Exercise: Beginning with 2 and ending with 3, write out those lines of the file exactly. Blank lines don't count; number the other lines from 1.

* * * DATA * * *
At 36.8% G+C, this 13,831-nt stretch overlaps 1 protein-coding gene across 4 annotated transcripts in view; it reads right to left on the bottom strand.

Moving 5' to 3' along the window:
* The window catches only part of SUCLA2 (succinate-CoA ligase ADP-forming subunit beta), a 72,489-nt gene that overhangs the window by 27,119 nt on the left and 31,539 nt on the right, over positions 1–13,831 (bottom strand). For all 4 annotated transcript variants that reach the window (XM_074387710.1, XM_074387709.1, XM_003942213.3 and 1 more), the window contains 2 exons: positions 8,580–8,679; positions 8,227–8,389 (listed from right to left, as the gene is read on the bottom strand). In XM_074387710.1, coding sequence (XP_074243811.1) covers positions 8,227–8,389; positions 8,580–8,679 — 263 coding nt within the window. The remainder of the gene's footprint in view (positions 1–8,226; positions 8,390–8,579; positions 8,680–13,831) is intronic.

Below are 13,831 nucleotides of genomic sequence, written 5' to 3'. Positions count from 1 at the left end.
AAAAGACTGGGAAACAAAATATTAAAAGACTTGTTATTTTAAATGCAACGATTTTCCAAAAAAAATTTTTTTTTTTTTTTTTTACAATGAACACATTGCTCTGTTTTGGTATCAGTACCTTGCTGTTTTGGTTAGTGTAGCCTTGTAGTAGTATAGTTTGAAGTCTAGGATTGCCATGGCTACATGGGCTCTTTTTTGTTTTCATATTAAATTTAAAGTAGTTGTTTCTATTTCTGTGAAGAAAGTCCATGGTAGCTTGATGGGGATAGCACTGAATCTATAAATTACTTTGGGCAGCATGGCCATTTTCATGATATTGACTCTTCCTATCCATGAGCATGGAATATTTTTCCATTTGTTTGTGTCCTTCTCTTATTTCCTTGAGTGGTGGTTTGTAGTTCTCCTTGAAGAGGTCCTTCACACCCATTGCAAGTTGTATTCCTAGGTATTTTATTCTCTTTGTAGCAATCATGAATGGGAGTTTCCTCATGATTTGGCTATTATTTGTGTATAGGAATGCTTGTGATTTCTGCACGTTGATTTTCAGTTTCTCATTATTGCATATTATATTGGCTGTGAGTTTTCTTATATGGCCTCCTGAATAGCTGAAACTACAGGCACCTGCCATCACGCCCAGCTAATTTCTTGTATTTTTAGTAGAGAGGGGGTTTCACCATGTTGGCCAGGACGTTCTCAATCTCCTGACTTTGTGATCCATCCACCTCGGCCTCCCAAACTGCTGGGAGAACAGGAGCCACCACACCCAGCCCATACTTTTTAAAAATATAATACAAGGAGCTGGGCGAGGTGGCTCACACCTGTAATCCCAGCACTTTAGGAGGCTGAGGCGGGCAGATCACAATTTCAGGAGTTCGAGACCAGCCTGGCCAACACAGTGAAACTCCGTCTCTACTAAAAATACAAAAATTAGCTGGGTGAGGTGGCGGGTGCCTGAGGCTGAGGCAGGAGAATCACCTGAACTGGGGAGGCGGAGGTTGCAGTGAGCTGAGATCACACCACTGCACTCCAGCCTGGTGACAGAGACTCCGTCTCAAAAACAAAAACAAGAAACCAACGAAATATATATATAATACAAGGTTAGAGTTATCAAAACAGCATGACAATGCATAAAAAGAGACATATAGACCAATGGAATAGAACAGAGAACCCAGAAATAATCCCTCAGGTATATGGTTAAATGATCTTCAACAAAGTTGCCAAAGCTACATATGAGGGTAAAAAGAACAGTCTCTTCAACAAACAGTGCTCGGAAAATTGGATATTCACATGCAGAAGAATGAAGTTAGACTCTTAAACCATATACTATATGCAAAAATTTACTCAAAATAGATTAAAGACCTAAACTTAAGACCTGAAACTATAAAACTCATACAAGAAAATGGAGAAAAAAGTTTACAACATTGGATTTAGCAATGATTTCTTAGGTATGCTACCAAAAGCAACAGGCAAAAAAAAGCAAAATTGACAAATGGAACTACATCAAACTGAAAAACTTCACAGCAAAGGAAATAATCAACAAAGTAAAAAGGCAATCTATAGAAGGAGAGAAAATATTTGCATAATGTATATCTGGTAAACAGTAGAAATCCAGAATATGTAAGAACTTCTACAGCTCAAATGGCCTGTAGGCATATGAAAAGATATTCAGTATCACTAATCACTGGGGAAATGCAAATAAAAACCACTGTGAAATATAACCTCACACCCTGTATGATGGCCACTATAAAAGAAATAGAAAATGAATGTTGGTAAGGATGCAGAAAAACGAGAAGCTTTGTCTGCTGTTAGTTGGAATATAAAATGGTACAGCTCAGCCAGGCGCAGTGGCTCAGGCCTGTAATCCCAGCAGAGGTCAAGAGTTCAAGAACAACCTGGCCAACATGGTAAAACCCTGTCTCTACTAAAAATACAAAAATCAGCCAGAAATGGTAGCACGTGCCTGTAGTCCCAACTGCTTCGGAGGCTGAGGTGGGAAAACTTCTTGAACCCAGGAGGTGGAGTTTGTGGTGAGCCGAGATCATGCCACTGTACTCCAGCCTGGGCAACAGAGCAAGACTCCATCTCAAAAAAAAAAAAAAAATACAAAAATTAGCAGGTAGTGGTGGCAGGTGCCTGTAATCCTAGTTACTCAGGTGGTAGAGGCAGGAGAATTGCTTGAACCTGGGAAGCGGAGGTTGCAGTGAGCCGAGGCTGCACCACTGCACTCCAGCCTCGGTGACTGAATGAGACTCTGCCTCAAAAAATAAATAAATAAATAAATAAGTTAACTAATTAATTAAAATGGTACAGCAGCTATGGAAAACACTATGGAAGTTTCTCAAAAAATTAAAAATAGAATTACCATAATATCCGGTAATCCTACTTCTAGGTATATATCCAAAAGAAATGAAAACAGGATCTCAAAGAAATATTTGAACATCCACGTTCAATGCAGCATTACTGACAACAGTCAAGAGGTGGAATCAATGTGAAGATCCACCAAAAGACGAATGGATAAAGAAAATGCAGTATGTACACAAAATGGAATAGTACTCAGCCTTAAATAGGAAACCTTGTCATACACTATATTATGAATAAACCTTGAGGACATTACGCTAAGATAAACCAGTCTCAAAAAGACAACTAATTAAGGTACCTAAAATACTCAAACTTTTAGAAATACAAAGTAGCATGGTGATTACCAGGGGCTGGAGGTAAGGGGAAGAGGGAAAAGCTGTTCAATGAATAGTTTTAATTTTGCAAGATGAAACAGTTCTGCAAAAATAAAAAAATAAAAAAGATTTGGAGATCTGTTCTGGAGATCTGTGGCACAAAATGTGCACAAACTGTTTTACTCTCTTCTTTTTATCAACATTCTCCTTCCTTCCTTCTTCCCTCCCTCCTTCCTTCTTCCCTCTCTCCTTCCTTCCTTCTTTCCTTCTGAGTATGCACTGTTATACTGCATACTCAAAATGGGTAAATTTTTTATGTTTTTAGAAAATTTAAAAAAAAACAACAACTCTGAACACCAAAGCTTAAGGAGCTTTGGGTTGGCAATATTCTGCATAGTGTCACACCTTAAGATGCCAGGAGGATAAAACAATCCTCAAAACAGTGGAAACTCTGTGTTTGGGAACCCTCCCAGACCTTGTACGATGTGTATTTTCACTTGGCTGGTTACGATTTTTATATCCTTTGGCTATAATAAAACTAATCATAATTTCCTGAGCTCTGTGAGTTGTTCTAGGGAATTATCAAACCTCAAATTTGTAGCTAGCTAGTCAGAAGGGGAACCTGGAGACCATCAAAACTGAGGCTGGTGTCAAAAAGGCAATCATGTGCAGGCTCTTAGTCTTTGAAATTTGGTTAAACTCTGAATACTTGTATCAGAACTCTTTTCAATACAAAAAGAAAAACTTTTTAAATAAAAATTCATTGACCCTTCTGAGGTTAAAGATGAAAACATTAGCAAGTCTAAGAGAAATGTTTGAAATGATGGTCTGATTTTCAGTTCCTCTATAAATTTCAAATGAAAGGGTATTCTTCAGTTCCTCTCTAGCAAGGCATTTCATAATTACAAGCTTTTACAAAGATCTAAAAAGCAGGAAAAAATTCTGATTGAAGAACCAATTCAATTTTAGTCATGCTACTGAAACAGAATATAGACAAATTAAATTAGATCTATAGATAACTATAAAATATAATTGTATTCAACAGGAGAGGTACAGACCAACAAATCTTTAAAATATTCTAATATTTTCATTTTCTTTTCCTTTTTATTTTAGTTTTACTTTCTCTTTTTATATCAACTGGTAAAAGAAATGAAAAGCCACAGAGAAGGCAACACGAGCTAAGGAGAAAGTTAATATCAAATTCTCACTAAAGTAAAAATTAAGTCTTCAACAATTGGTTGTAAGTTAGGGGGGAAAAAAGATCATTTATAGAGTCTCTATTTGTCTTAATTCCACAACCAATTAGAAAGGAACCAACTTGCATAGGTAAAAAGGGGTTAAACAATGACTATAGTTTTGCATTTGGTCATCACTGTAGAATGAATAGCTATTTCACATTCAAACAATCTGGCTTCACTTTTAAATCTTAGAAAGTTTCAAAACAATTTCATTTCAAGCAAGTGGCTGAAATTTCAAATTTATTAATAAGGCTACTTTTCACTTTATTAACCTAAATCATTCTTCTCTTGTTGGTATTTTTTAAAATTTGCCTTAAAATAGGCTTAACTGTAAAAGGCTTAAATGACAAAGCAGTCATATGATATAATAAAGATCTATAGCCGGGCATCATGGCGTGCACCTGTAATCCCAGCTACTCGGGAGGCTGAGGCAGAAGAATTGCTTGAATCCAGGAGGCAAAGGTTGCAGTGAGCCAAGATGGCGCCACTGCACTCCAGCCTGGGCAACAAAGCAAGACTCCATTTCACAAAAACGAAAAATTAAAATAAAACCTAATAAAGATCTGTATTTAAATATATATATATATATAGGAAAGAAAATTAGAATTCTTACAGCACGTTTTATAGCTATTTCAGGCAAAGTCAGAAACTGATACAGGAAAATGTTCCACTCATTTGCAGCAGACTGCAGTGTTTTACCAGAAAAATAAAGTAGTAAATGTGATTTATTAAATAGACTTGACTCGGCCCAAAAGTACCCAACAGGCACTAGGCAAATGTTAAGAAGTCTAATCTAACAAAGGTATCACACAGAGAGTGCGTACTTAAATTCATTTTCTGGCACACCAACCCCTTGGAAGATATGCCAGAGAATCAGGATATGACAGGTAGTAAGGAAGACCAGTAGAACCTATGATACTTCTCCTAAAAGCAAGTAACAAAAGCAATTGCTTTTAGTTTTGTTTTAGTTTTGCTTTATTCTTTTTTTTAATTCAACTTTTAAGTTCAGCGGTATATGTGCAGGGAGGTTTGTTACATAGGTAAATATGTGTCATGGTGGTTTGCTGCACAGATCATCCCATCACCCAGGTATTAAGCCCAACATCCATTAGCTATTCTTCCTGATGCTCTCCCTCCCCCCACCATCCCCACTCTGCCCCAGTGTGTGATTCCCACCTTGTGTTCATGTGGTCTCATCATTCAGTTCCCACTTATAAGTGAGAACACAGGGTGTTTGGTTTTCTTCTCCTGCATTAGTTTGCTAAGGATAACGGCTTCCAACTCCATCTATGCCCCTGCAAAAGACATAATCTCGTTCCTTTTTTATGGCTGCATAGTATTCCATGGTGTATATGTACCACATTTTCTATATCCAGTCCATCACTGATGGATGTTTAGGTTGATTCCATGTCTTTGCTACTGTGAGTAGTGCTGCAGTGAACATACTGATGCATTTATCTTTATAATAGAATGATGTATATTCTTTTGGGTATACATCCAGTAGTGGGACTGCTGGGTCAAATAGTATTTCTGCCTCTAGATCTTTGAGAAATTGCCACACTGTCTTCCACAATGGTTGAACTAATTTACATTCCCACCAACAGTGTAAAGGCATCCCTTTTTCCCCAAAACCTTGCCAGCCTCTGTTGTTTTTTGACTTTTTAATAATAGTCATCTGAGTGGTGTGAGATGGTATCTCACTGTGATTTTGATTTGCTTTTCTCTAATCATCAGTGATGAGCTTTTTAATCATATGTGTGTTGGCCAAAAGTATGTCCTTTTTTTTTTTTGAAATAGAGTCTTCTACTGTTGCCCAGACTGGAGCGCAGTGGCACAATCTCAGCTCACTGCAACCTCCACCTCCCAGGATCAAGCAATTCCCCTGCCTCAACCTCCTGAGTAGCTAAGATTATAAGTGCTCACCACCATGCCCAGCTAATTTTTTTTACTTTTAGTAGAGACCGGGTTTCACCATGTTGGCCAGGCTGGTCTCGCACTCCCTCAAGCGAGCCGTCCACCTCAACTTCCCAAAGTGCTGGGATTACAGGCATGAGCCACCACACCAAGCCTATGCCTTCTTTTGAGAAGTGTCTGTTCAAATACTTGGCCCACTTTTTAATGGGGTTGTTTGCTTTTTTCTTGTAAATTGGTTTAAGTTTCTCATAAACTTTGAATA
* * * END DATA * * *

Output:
Moving 5' to 3' along the window:
* The window catches only part of SUCLA2 (succinate-CoA ligase ADP-forming subunit beta), a 72,489-nt gene that overhangs the window by 27,119 nt on the left and 31,539 nt on the right, over positions 1–13,831 (bottom strand). For all 4 annotated transcript variants that reach the window (XM_074387710.1, XM_074387709.1, XM_003942213.3 and 1 more), the window contains 2 exons: positions 8,580–8,679; positions 8,227–8,389 (listed from right to left, as the gene is read on the bottom strand). In XM_074387710.1, coding sequence (XP_074243811.1) covers positions 8,227–8,389; positions 8,580–8,679 — 263 coding nt within the window. The remainder of the gene's footprint in view (positions 1–8,226; positions 8,390–8,579; positions 8,680–13,831) is intronic.